Bhutan Food and Drink

Bhutanese food is simple and rustic, based on the limited ingredients that can be grown in the challenging environment of the Himalayas. The core of Bhutanese cooking is rice – both white rice and red rice (eue chum), a nutty-flavoured variety grown for centuries in the Bhutanese hills – but many farmers also raise buckwheat and maize. Chilli arrived by way of India and China, and it adds punch to many Bhutanese dishes.

Chicken, eggs and dried yak meat are popular sources of protein, as is datshi, traditional unpasteurised cheese made from cows’ milk, which is melted into soups and stews. Tibetan staples such as momos – wheat-flour dumplings stuffed with pork, beef, vegetables or cheese – are commonplace, and many dishes feature apples, asparagus and wild mushrooms from the hills. Tibetan-style tea with salt and butter is sipped everywhere in Bhutan.


Datshi: Cow's milk cheese, often served in a spicy stew with red chillies (ema datshi).
Tshoem: A spicy curry made with beef and mushrooms.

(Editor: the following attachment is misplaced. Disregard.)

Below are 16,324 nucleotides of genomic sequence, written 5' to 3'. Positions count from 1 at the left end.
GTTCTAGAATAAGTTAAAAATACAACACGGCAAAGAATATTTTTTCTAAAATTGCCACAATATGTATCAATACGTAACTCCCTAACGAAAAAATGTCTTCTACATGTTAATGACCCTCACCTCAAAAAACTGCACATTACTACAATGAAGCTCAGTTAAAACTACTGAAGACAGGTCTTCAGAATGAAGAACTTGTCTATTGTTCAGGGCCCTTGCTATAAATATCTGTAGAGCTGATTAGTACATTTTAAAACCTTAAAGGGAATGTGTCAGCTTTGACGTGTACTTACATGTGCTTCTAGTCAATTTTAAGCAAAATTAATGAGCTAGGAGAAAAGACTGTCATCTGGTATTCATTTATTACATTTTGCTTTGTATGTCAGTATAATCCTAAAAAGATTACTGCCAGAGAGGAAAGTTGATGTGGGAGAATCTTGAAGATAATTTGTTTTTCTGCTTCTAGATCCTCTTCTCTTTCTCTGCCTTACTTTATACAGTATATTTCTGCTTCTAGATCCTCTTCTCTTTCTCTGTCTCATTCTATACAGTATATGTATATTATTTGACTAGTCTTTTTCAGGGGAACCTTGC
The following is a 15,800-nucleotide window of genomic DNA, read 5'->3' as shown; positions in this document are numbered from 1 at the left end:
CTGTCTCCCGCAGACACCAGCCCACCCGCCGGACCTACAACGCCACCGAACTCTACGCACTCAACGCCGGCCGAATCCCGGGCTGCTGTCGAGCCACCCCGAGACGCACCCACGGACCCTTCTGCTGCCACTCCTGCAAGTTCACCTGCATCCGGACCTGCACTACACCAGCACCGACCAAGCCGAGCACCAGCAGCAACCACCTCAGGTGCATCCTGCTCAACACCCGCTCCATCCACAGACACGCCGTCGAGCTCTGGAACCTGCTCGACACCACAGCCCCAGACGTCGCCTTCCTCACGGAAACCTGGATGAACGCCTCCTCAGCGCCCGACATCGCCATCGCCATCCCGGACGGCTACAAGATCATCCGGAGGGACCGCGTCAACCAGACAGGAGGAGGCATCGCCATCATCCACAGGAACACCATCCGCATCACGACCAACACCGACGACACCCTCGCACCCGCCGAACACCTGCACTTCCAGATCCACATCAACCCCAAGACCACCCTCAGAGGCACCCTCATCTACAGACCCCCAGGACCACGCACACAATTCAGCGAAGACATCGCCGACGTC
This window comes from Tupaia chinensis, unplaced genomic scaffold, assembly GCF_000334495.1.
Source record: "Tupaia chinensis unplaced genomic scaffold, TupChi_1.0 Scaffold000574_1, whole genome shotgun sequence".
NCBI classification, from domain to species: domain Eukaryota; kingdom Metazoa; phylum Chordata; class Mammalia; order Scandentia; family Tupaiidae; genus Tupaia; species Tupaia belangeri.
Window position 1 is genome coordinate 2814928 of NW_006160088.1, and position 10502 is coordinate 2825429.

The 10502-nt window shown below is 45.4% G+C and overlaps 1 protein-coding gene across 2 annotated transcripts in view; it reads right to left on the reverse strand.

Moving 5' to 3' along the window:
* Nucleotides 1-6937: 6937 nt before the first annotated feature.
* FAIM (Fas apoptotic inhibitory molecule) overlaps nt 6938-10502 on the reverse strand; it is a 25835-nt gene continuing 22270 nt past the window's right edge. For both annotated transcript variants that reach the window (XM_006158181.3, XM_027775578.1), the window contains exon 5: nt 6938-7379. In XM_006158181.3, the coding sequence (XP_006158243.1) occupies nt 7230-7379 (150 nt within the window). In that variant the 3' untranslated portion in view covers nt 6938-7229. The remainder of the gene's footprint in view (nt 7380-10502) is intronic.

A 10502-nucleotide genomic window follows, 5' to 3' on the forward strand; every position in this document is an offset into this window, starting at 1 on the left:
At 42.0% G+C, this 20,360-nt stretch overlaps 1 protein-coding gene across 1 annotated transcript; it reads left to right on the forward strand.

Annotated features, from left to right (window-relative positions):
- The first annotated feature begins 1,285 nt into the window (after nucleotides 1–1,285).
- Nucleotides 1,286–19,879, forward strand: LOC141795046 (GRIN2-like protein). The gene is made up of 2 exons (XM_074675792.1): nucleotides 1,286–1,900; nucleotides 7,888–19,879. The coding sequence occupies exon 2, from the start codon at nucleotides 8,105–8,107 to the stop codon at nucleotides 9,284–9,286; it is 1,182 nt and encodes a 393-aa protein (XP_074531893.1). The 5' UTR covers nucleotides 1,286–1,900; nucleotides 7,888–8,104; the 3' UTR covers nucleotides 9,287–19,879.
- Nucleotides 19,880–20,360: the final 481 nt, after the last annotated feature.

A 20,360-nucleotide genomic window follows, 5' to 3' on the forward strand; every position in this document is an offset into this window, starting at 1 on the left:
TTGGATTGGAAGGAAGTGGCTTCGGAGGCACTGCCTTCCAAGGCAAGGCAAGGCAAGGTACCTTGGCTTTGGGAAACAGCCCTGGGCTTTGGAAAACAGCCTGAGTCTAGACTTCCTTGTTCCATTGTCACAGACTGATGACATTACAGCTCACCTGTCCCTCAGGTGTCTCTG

Eue chum: Bhutanese red rice, a nutty-flavoured variety unique to Bhutan.
Phaksha Paa: Pork cooked with fiery red chillies.
Sha Kam: Dried beef, often served in a spicy stew with red chillies, radishes and tomato.
Hoentoe: Buckwheat dumplings from Haa, stuffed with turnip leaves, chilli and cheese.
Jasha Maru: Spicy minced chicken with garlic, ginger, tomatoes and green chilli.
Goep: Tripe, often stewed with chilli.
Ara: A rough spirit distilled from fermented rice.
Chang: Local beer, cereal-based and generally home-brewed.

Things to know

Meals are often buffet-style and mostly vegetarian. Meat and fish are now imported from nearby India, and Nepali Hindus living in Bhutan are licensed to slaughter animals. Usual precautions apply.


Not widely practised by locals. Your guides will expect a tip at the end of your trip and US$5-10 per person per day is appropriate.

Drinking age


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